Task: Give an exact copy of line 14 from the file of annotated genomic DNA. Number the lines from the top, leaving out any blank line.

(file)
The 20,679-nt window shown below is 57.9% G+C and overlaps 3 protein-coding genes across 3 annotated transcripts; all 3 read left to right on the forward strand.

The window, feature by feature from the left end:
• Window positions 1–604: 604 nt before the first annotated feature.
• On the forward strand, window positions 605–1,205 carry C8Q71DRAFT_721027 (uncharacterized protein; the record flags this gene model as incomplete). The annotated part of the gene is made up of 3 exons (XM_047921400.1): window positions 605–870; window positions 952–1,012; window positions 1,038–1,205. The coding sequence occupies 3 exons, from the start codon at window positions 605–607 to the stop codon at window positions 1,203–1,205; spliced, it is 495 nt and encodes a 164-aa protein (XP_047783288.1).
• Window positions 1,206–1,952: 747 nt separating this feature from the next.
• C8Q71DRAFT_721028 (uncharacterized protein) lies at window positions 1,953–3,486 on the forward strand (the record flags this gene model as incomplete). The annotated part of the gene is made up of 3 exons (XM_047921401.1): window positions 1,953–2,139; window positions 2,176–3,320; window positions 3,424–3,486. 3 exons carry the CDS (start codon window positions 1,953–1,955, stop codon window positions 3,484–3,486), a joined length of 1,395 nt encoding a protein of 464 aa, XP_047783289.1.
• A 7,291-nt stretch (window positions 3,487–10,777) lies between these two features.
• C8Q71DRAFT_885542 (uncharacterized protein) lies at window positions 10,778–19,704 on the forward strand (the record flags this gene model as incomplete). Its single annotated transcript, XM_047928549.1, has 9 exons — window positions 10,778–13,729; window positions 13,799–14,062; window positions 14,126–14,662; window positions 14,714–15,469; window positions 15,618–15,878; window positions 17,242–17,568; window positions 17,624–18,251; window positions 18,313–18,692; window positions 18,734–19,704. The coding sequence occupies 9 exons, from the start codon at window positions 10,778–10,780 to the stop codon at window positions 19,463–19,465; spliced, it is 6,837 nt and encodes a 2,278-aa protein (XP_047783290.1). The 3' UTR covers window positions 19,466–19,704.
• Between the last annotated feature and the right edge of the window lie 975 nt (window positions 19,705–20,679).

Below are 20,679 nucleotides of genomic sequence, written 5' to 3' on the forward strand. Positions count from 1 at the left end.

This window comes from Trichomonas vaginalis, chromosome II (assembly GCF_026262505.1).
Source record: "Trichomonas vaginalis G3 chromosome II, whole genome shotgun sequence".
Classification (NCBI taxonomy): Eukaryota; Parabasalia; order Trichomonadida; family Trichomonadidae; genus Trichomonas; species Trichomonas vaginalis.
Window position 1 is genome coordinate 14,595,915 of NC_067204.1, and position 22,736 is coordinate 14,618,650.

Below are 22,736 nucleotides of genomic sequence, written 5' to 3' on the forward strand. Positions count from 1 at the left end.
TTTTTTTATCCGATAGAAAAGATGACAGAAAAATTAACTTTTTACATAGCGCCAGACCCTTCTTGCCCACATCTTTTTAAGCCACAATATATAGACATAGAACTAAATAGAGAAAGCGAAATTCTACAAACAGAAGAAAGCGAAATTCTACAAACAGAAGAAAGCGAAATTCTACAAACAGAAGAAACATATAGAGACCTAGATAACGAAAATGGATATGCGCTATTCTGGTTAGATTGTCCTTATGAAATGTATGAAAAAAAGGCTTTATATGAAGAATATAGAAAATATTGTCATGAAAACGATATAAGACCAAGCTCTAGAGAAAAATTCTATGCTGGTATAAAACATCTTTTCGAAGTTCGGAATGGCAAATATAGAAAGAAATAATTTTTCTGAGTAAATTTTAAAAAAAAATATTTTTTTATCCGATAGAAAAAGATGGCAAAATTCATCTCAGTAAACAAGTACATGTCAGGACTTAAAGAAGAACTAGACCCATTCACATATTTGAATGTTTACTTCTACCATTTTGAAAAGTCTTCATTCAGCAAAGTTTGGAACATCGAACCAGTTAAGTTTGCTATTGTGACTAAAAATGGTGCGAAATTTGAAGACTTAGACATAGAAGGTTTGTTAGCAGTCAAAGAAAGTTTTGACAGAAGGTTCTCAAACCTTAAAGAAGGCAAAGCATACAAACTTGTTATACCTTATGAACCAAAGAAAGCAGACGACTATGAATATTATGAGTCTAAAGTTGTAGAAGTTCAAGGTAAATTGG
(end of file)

Window position 1 is genome coordinate 14,595,915 of NC_067204.1, and position 22,736 is coordinate 14,618,650.